Word from President
Even as we remain in the day-to-day work of navigating Covid and snow, I do not want to lose sight of the next school year and even plans beyond that. To that end, I am writing to give a preview of some information coming your way.
State of the School
Our board chair, Dr. Teresa Webb, is finishing up a newsletter on the state of the school which she has prepared with input from Mr. Ross and me. Parents, be looking for that bulletin in the next week or two. Among other topics, that commentary will include some highs and lows from our parent survey. Thank you so much for the excellent response rate! We take your feedback to heart to make our school better.
From time to time, we receive questions about grammar school STEM programs and about the range of upper school offerings. This was reflected in the survey, as well.
With respect to STEM, most questions ask whether focusing on these subjects is antithetical to classical education. Mrs. Abbott and Mrs. Kight will be preparing an insights piece addressing this topic later this spring in more depth. To steal the headline, though, I will share our view that STEM is a trendy description of related content areas, and whether STEM aligns beautifully with classical pedagogy or clashes with it depends on the approach.
To be clear, I certainly understand why the question would come up. A few years ago, for instance, there was an opinion piece in The Washington Post entitled “Why America’s Obsession with STEM Education is Dangerous.” The author argues that “If Americans are united in any conviction these days, it is that we urgently need to shift the country’s education toward the teaching of specific, technical skills….and deemphasize the humanities” (March 26, 2015). He goes on to argue that broad studies are more important to improving creative thinking.
If we go down the rabbit hole of increasingly narrow study of mostly technical skills at the expense of broader knowledge as our main focus, then STEM could become a barrier to holistic, classical learning. On the other hand, the actual subject areas within STEM can be wonderful tools of creative exploration to expand the connections between different content areas and between book learning and hands-on discovery.
I remember my grade school self checking out a book on science projects from the library (no internet then), reading how electricity works, driving nails into a thin board, weaving electrical cables between them, finding a discarded box and painting it with old house paint, attaching a massive battery, and creating a makeshift light socket--suddenly I had a working tabletop game board! Not every student learns the same way, and for some hands-on science is a good tutor.
A well-rounded student with confident self-expression skills and sound critical thinking benefits from both STEM-related subjects and rich humanities lessons. Logical argumentation, which we require in 6th grade and then again in high school, has an ally in mathematics and also in apologetics. It is also the case that while our students pursue sciences and math, they also press into humanities disciplines and discussions throughout the whole learning journey at Providence.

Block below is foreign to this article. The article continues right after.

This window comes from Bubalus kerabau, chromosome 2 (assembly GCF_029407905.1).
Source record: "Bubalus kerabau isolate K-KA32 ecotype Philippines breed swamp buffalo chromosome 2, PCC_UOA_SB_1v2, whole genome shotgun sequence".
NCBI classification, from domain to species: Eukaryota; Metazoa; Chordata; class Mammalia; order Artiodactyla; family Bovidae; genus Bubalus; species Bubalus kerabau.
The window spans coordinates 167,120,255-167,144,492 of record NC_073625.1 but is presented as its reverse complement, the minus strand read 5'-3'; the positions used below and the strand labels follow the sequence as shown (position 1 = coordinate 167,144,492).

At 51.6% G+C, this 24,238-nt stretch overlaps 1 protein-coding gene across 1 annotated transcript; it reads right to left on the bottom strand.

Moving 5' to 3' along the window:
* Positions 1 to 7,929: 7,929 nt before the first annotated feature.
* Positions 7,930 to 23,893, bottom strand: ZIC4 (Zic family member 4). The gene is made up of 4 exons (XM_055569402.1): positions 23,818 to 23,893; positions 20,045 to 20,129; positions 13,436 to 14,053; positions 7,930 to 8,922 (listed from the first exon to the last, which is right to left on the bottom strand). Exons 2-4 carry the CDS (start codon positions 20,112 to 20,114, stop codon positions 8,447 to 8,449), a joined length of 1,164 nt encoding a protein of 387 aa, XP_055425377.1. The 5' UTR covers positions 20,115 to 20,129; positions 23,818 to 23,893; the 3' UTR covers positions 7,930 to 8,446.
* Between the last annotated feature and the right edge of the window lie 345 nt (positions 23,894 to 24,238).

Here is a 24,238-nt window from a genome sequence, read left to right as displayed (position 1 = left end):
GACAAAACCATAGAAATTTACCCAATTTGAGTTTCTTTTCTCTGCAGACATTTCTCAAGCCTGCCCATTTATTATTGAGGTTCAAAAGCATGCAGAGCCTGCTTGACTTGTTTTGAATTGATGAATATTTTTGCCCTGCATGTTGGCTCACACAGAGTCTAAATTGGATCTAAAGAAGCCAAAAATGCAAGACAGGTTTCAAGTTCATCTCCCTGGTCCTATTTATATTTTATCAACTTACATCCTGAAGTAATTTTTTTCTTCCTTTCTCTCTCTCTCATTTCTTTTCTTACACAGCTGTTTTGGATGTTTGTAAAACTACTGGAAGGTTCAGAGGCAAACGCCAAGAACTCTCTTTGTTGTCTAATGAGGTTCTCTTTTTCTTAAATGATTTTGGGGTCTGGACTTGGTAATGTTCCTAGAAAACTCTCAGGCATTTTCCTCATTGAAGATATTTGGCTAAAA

Consider the classical quadrivium components: arithmetic, geometry, music, and astronomy. These were embraced as complementary--not competing--fields in learning about God and His creation, and as a useful building block toward command of philosophy. On a personal aside, I remain convinced that my liberal arts studies of metaphysical poetry gave me a head start in computer coding, which I took on as part of my M.B.A. (and keep alive even now--most recently in a Python data science certification).
So, yes, we must exercise caution to avoid STEM becoming the next soup du jour in ever-changing education practice, but STEM is not inherently a barrier to our work, and STEM disciplines actually align well with classical goals.
With respect to upper school offerings, we sometimes encounter a somewhat related question in balancing our class offerings. How “practical” should our advanced classes be?
There is a shift in interests I often see as parents watch their children age. As graduation quietly advances year-over-year, the college-preparatory aspect of our mission climbs in importance to parents relative to the other aspects of what we do here. That we are classical and University-Model does not exactly dim for parents, but the reality of readiness for “13th grade” sets in. With that come questions around how best to prepare mentally, spiritually, and practically.
Of course, classical training in critical thinking skills, for instance, and a UMS schedule of increasing self-direction are both vital aspects of how we prepare students for college at a practical level. Those are critical parts of our not-so-secret formula for why our students tend to report better college readiness than peers, a sentiment often echoed by parents later on. That is, developing classically sharpened skills within a college-like schedule leads to practical benefits in college (and in graduate school, too, we hear).